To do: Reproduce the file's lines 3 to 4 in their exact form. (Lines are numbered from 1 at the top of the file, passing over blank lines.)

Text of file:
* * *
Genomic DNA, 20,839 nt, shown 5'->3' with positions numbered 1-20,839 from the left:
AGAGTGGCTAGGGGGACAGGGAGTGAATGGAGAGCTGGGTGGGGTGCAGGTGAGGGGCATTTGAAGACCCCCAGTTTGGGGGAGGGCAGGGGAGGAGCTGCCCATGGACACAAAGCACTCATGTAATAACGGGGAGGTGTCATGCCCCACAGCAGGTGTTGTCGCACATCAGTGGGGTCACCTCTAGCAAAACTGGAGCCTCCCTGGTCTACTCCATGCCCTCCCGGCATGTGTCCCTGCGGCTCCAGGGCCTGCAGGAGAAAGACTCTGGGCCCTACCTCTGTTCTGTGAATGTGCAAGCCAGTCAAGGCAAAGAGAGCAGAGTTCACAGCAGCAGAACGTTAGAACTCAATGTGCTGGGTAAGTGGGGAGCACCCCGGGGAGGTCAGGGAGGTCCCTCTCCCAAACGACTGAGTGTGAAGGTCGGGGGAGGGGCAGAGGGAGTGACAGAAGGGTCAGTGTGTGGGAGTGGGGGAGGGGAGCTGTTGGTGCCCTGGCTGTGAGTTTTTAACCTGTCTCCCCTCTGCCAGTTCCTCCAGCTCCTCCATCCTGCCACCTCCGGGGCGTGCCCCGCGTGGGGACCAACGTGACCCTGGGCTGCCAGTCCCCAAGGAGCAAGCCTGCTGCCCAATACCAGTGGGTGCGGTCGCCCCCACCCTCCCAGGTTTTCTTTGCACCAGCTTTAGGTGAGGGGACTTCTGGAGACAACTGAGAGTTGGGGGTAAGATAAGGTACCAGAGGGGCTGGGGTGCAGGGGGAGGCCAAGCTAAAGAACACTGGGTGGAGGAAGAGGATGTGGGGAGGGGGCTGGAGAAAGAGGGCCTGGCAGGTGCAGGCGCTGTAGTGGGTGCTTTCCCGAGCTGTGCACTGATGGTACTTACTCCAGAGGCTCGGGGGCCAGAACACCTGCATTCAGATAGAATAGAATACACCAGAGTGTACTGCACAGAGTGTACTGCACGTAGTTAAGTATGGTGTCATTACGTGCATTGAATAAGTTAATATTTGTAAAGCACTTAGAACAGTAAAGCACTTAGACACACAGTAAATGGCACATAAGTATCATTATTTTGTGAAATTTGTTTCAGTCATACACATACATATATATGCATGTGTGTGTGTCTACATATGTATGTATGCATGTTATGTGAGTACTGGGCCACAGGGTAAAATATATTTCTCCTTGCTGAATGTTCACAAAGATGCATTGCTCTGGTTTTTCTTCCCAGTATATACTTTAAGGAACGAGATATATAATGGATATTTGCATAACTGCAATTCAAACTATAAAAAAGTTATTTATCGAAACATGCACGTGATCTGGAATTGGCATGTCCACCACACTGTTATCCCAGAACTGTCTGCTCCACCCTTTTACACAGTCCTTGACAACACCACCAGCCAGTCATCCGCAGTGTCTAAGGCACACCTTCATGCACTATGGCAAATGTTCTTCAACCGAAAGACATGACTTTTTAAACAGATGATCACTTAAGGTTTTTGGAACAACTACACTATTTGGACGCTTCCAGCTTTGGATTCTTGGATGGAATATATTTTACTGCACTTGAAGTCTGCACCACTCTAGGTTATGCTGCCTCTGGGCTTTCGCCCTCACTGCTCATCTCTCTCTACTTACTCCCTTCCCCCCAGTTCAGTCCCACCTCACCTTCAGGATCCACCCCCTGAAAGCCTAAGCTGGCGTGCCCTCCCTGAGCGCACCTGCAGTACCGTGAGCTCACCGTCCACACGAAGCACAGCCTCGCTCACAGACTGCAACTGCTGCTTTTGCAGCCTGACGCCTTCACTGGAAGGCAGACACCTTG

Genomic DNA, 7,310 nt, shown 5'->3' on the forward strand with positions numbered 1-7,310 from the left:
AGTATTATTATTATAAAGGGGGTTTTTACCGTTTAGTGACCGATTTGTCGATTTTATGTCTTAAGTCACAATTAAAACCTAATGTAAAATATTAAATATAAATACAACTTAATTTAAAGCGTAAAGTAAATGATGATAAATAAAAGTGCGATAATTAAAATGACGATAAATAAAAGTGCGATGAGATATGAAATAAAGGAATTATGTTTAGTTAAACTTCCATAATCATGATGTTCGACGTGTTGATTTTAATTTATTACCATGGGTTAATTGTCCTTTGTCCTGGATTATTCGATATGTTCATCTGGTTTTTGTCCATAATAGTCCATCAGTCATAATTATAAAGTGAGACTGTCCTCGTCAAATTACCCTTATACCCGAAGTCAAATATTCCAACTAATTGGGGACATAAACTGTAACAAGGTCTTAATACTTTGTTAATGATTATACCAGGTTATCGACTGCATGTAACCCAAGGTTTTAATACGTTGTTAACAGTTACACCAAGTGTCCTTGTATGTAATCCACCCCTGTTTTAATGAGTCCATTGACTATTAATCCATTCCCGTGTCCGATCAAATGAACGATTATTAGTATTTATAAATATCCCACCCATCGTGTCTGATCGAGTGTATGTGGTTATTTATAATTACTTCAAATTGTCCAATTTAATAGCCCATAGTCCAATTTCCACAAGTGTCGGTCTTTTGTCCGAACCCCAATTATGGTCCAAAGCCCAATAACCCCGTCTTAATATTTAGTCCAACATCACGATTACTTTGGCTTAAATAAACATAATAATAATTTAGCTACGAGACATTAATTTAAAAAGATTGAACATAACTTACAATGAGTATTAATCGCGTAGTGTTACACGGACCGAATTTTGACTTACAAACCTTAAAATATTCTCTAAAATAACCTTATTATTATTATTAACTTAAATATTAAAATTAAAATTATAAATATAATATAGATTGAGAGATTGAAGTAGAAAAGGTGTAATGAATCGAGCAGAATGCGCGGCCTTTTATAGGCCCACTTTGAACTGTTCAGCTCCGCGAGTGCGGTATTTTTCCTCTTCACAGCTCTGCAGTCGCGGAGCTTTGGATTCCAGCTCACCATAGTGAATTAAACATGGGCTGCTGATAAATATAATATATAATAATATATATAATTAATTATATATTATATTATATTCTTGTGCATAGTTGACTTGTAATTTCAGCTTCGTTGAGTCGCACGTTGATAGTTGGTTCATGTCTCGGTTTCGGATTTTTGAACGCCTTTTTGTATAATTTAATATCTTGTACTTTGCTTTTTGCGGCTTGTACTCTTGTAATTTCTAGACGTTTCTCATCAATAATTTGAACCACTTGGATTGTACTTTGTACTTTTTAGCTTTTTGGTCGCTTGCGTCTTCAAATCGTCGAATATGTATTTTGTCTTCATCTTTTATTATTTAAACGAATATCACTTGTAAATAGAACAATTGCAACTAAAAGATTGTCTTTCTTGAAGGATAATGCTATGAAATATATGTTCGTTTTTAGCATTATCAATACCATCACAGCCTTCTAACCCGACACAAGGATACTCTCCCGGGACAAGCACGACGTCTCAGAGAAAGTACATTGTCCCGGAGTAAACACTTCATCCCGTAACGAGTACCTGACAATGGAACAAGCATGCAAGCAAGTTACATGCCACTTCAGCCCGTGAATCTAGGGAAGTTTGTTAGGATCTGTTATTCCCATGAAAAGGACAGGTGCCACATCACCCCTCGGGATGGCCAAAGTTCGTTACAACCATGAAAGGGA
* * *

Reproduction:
Genomic DNA, 7,310 nt, shown 5'->3' on the forward strand with positions numbered 1-7,310 from the left:
AGTATTATTATTATAAAGGGGGTTTTTACCGTTTAGTGACCGATTTGTCGATTTTATGTCTTAAGTCACAATTAAAACCTAATGTAAAATATTAAATATAAATACAACTTAATTTAAAGCGTAAAGTAAATGATGATAAATAAAAGTGCGATAATTAAAATGACGATAAATAAAAGTGCGATGAGATATGAAATAAAGGAATTATGTTTAGTTAAACTTCCATAATCATGATGTTCGACGTGTTGATTTTAATTTATTACCATGGGTTAATTGTCCTTTGTCCTGGATTATTCGATATGTTCATCTGGTTTTTGTCCATAATAGTCCATCAGTCATAATTATAAAGTGAGACTGTCCTCGTCAAATTACCCTTATACCCGAAGTCAAATATTCCAACTAATTGGGGACATAAACTGTAACAAGGTCTTAATACTTTGTTAATGATTATACCAGGTTATCGACTGCATGTAACCCAAGGTTTTAATACGTTGTTAACAGTTACACCAAGTGTCCTTGTATGTAATCCACCCCTGTTTTAATGAGTCCATTGACTATTAATCCATTCCCGTGTCCGATCAAATGAACGATTATTAGTATTTATAAATATCCCACCCATCGTGTCTGATCGAGTGTATGTGGTTATTTATAATTACTTCAAATTGTCCAATTTAATAGCCCATAGTCCAATTTCCACAAGTGTCGGTCTTTTGTCCGAACCCCAATTATGGTCCAAAGCCCAATAACCCCGTCTTAATATTTAGTCCAACATCACGATTACTTTGGCTTAAATAAACATAATAATAATTTAGCTACGAGACATTAATTTAAAAAGATTGAACATAACTTACAATGAGTATTAATCGCGTAGTGTTACACGGACCGAATTTTGACTTACAAACCTTAAAATATTCTCTAAAATAACCTTATTATTATTATTAACTTAAATATTAAAATTAAAATTATAAATATAATATAGATTGAGAGATTGAAGTAGAAAAGGTGTAATGAATCGAGCAGAATGCGCGGCCTTTTATAGGCCCACTTTGAACTGTTCAGCTCCGCGAGTGCGGTATTTTTCCTCTTCACAGCTCTGCAGTCGCGGAGCTTTGGATTCCAGCTCACCATAGTGAATTAAACATGGGCTGCTGATAAATATAATATATAATAATATATATAATTAATTATATATTATATTATATTCTTGTGCATAGTTGACTTGTAATTTCAGCTTCGTTGAGTCGCACGTTGATAGTTGGTTCATGTCTCGGTTTCGGATTTTTGAACGCCTTTTTGTATAATTTAATATCTTGTACTTTGCTTTTTGCGGCTTGTACTCTTGTAATTTCTAGACGTTTCTCATCAATAATTTGAACCACTTGGATTGTACTTTGTACTTTTTAGCTTTTTGGTCGCTTGCGTCTTCAAATCGTCGAATATGTATTTTGTCTTCATCTTTTATTATTTAAACGAATATCACTTGTAAATAGAACAATTGCAACTAAAAGATTGTCTTTCTTGAAGGATAATGCTATGAAATATATGTTCGTTTTTAGCATTATCAATACCATCACAGCCTTCTAACCCGACACAAGGATACTCTCCCGGGACAAGCACGACGTCTCAGAGAAAGTACATTGTCCCGGAGTAAACACTTCATCCCGTAACGAGTACCTGACAATGGAACAAGCATGCAAGCAAGTTACATGCCACTTCAGCCCGTGAATCTAGGGAAGTTTGTTAGGATCTGTTATTCCCATGAAAAGGACAGGTGCCACATCACCCCTCGGGATGGCCAAAGTTCGTTACAACCATGAAAGGGA